In my process of learning how to work with the Walker class, I’ve come across a lot of online guides (including in generally high-quality venues like these forums and StackOverflow) that encourage overriding its display_element method. (Example, example, example, example.)
However, in the Codex’s reference for the Walker class, when you look up the display_element method, it says (in bold, no less!):
This method should be considered private and should not be called directly.
I generally steer away hard from solutions that require making use of private/undocumented APIs, for the simple reason that such APIs tend to change with little or no warning, which can ruin your whole day. But I have yet to find any examples in this case of someone suggesting overriding this method and anyone responding that doing so is a terrible idea, despite what seems to be a very clear warning in the Codex.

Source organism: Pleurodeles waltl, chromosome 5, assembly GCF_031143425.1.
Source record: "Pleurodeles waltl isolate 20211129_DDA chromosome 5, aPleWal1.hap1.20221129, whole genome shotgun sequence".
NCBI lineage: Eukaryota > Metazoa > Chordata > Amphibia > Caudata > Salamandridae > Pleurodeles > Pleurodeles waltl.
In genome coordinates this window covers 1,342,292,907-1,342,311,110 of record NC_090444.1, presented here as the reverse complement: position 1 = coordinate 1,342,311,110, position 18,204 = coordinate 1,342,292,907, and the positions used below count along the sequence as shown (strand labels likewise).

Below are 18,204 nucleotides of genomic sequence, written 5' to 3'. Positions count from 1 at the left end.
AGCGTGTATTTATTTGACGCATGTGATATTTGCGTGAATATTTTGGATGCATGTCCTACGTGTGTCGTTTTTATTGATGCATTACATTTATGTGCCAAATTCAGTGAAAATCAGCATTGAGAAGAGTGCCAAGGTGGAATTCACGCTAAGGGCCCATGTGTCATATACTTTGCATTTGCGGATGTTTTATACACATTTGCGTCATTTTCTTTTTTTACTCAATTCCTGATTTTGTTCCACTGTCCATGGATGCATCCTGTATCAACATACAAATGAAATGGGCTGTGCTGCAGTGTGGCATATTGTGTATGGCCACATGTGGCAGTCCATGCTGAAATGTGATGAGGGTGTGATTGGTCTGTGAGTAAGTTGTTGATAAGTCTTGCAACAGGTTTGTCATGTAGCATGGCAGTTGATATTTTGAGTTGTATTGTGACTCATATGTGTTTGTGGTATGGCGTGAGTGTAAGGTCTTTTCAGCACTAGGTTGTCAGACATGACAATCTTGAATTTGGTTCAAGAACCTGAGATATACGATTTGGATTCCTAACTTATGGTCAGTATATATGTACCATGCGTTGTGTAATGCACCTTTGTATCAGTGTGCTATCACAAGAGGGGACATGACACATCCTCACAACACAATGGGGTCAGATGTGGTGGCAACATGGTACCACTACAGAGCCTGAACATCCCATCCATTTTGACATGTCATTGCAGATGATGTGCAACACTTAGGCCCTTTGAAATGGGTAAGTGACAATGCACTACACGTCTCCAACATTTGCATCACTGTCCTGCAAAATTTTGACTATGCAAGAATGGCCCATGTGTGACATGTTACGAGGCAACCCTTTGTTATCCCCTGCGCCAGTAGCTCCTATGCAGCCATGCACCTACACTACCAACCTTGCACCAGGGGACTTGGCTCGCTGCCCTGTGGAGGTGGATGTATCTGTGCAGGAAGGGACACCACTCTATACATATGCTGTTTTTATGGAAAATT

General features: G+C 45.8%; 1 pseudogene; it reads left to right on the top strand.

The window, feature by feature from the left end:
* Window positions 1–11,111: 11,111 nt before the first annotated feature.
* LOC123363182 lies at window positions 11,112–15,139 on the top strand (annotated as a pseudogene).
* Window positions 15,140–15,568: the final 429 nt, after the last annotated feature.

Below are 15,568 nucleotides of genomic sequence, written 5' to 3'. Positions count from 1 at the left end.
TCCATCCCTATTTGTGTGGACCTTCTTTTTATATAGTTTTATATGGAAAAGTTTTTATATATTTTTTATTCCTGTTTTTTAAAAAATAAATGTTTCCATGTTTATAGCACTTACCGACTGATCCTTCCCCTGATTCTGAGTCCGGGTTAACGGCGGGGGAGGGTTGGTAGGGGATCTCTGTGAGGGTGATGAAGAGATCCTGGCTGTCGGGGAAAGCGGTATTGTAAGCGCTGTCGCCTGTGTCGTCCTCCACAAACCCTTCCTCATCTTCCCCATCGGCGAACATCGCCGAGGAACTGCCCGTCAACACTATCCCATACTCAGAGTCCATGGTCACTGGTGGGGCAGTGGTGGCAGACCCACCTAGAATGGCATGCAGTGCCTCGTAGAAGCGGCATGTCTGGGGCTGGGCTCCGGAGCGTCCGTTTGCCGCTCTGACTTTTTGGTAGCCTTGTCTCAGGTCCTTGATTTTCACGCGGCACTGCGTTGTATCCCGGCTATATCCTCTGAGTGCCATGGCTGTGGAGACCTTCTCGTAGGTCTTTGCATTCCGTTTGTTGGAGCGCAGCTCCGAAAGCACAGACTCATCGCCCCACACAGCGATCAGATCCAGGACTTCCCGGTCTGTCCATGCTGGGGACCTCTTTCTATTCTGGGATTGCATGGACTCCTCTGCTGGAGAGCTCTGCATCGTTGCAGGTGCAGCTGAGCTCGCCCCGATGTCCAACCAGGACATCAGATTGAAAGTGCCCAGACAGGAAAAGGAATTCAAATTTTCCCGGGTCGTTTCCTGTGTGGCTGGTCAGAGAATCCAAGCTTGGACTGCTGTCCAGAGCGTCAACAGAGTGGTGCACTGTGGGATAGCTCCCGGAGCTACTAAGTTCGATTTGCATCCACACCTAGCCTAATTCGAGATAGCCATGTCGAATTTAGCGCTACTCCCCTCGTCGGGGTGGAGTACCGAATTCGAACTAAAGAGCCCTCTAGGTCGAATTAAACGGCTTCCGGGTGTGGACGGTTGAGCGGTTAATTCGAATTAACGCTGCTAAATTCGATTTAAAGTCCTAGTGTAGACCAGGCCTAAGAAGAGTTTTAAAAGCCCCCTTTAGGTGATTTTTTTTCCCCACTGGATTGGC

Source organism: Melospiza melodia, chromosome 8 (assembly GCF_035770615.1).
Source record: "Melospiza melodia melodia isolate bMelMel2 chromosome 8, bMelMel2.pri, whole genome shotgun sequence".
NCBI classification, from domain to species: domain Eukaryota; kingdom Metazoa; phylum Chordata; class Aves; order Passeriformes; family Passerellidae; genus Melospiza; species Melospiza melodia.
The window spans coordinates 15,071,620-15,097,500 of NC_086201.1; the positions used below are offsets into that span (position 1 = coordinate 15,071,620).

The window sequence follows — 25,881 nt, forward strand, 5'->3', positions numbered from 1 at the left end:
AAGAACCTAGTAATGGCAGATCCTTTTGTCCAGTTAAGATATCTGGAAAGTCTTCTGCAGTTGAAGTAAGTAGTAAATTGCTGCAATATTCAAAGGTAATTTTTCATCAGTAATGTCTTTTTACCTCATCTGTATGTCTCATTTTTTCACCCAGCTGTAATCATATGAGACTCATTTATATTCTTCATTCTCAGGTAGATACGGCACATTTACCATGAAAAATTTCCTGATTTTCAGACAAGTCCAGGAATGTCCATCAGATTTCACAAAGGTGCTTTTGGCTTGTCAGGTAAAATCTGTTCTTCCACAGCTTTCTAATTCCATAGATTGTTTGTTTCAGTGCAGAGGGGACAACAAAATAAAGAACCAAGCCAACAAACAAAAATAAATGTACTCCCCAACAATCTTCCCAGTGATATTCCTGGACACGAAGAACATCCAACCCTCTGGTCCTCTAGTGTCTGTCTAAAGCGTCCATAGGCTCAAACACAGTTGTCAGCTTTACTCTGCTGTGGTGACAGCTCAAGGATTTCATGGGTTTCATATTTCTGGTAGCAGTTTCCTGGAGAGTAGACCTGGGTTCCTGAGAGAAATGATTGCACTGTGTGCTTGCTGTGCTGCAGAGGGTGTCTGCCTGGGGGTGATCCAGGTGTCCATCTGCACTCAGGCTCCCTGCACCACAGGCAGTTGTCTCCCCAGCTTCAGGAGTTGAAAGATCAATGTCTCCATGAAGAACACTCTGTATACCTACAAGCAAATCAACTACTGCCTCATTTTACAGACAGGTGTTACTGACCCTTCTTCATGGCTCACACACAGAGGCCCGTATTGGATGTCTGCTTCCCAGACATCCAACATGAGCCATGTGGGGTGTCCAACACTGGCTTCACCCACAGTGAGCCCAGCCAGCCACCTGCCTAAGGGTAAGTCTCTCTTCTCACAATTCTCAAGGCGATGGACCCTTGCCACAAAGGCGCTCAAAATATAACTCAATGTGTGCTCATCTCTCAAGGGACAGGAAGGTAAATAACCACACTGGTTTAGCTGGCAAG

So: I wanted to check in with the community to see if this is a case of a bad practice that’s just gotten accepted by people, or if it’s a case of something that used to be bad not being so bad anymore and the Codex just being out of sync with the Walker class as it currently works/exists.
I have no real qualifications that enables me to give an authoritative answer, but here’s my thoughts FWIW.
If the method was really intended to not be overridden, it could have been declared private. Instead, warnings are placed all over to not call it directly. But there are no warnings about not overriding it.
I believe it is acceptable to override it when required, but it is never acceptable to call it directly, no matter how it was overridden. I see no conflict between what is common practice and what is officially documented. ‘Call’ and ‘override’ are not the same things at all.
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